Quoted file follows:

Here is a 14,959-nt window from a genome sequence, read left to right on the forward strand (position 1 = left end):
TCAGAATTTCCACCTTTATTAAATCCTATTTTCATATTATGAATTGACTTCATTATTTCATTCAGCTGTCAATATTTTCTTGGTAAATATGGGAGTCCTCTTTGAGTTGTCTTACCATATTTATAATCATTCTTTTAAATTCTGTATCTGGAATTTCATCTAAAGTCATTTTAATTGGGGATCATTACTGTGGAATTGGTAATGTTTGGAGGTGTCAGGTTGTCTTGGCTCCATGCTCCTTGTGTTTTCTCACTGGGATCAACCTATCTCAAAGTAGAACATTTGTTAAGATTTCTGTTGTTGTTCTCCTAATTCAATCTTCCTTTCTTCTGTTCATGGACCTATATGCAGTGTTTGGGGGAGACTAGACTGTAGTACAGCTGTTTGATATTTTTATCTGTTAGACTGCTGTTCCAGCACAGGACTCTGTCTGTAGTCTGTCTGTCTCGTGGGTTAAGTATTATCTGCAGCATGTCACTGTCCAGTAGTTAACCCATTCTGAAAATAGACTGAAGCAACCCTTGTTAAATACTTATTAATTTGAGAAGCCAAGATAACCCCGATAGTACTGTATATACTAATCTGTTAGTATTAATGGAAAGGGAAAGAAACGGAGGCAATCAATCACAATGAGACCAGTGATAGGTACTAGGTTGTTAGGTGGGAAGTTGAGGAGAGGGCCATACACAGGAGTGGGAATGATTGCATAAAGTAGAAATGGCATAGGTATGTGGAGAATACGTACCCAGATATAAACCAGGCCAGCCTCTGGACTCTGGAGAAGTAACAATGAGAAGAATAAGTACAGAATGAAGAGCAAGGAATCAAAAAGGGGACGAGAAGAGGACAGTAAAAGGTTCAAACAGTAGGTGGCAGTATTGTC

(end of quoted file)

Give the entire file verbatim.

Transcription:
Here is a 14,959-nt window from a genome sequence, read left to right on the forward strand (position 1 = left end):
TCAGAATTTCCACCTTTATTAAATCCTATTTTCATATTATGAATTGACTTCATTATTTCATTCAGCTGTCAATATTTTCTTGGTAAATATGGGAGTCCTCTTTGAGTTGTCTTACCATATTTATAATCATTCTTTTAAATTCTGTATCTGGAATTTCATCTAAAGTCATTTTAATTGGGGATCATTACTGTGGAATTGGTAATGTTTGGAGGTGTCAGGTTGTCTTGGCTCCATGCTCCTTGTGTTTTCTCACTGGGATCAACCTATCTCAAAGTAGAACATTTGTTAAGATTTCTGTTGTTGTTCTCCTAATTCAATCTTCCTTTCTTCTGTTCATGGACCTATATGCAGTGTTTGGGGGAGACTAGACTGTAGTACAGCTGTTTGATATTTTTATCTGTTAGACTGCTGTTCCAGCACAGGACTCTGTCTGTAGTCTGTCTGTCTCGTGGGTTAAGTATTATCTGCAGCATGTCACTGTCCAGTAGTTAACCCATTCTGAAAATAGACTGAAGCAACCCTTGTTAAATACTTATTAATTTGAGAAGCCAAGATAACCCCGATAGTACTGTATATACTAATCTGTTAGTATTAATGGAAAGGGAAAGAAACGGAGGCAATCAATCACAATGAGACCAGTGATAGGTACTAGGTTGTTAGGTGGGAAGTTGAGGAGAGGGCCATACACAGGAGTGGGAATGATTGCATAAAGTAGAAATGGCATAGGTATGTGGAGAATACGTACCCAGATATAAACCAGGCCAGCCTCTGGACTCTGGAGAAGTAACAATGAGAAGAATAAGTACAGAATGAAGAGCAAGGAATCAAAAAGGGGACGAGAAGAGGACAGTAAAAGGTTCAAACAGTAGGTGGCAGTATTGTC